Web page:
Recently restored and reissued, Madame de... is a visually stunning piece of cinema that captures an age – fin-de-siècle Paris – that has long since vanished. Louise, the Madame de... of the title (we are never told her full name) is married to a general, André, and lives in a gilded cage of refinement and privilege.
The story turns
neatly, wittily and sometimes darkly, around a pair of diamond earrings. Faced
with debts, Madame sells the
jewels – a gift from her husband following their wedding day – and claims they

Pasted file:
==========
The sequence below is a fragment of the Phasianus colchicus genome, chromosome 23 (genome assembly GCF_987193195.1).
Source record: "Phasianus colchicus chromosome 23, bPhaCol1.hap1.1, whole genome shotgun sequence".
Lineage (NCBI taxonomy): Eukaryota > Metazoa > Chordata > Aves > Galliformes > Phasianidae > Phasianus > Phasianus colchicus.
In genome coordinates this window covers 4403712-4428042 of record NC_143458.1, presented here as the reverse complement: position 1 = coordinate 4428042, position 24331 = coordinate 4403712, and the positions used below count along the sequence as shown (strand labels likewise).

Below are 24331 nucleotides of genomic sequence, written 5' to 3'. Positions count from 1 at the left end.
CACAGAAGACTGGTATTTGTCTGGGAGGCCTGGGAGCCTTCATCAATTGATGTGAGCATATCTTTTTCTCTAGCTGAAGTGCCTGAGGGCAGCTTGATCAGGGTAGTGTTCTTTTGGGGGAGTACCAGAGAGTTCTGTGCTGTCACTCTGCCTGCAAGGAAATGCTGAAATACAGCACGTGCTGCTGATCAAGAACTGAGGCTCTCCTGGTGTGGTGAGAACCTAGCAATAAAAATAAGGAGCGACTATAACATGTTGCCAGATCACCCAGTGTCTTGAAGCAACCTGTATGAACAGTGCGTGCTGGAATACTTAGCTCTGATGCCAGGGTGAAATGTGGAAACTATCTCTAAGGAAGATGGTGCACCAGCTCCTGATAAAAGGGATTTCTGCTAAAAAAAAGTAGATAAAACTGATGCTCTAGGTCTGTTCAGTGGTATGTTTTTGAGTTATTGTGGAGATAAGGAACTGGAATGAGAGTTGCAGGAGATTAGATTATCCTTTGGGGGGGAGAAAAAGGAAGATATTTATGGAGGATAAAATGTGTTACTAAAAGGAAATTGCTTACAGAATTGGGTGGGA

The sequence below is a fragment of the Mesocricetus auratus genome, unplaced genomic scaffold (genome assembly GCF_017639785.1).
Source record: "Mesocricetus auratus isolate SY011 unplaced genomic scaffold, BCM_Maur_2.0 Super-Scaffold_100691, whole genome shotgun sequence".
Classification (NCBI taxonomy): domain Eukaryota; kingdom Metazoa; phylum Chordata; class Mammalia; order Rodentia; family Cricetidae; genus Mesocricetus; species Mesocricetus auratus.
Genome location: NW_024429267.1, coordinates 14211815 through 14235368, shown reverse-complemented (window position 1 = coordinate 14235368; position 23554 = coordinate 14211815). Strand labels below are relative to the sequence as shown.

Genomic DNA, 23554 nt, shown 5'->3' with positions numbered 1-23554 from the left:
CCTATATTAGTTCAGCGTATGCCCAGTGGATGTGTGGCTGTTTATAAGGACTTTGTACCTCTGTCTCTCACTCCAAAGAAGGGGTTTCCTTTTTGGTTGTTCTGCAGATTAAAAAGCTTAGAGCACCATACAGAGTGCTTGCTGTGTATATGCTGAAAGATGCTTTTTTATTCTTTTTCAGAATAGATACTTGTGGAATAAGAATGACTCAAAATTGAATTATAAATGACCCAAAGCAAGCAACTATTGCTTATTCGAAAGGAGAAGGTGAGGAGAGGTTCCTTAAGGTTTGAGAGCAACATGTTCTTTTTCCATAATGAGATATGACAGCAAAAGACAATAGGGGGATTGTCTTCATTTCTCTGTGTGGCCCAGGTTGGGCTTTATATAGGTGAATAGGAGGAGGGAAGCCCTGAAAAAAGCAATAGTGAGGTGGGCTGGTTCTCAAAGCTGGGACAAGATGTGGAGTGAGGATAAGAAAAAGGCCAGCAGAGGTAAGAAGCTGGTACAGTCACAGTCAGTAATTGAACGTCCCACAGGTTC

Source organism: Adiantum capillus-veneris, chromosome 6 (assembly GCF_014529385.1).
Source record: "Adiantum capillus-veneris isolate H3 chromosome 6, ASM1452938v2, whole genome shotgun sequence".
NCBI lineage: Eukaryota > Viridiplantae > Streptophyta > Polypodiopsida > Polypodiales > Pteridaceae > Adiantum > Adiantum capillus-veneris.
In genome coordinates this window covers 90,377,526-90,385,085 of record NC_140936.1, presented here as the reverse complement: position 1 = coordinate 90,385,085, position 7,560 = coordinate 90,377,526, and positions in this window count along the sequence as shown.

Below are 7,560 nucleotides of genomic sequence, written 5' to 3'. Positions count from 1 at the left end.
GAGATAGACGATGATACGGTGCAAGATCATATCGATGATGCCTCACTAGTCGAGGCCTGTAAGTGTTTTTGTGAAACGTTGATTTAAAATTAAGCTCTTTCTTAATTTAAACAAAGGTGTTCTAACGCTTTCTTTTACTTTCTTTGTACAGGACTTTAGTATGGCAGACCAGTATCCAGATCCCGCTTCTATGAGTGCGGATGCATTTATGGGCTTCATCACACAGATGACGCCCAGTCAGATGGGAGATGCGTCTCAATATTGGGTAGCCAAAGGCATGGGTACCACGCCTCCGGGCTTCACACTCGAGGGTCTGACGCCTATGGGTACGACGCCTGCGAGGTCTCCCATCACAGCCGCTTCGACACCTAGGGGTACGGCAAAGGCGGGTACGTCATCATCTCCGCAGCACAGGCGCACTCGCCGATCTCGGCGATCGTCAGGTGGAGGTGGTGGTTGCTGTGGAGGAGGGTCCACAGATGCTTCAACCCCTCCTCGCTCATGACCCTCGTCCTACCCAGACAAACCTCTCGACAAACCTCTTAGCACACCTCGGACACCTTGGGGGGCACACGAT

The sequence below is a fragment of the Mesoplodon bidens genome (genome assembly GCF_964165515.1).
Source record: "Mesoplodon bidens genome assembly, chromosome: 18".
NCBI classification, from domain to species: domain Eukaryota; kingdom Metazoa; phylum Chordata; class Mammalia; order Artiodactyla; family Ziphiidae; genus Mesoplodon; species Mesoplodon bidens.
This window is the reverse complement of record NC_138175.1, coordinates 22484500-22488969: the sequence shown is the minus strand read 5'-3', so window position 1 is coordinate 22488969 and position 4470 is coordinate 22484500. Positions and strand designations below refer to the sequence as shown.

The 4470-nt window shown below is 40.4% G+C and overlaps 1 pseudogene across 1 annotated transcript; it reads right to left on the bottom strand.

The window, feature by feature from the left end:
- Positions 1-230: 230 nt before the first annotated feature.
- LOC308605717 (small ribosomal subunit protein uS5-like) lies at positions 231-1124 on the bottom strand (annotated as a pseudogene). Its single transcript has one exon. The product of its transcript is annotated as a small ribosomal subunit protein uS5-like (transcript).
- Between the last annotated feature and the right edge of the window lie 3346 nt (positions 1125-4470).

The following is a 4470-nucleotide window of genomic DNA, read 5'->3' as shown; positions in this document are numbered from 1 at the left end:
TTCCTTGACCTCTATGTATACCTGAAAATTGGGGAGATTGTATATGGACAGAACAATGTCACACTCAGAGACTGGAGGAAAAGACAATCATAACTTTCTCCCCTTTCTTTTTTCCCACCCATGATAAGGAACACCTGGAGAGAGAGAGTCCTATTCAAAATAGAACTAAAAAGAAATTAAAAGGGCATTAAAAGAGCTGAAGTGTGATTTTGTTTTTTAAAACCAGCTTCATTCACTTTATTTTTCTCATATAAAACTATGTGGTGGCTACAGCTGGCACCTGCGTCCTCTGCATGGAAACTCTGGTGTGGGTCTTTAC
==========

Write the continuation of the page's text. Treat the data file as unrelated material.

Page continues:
were stolen. Their unexpected passage from that point on – into the hands of
lovers, rivals and relatives of their original owner – anchors a tale of
secrets, temptation, glamour and tragedy.
Although it received only a modest reception upon its release in 1953, Max
Ophüls' film was later acclaimed as a masterpiece of 1950s French cinema, and
with justification. The beautiful camerawork includes long tracking shots and a
stunning montage scene of Louise dancing with Donati, an Italian diplomat with
whom she has fallen madly in love.
An exemplary piece of dramatic cinema – if you like classics, you must see this.
The re-release on a limited number of cinema screens in the UK may lead to the film being made available on DVD - I will keep you updated. US cinephiles can buy a copy here. It is also available to rent or own on iTunes (US only).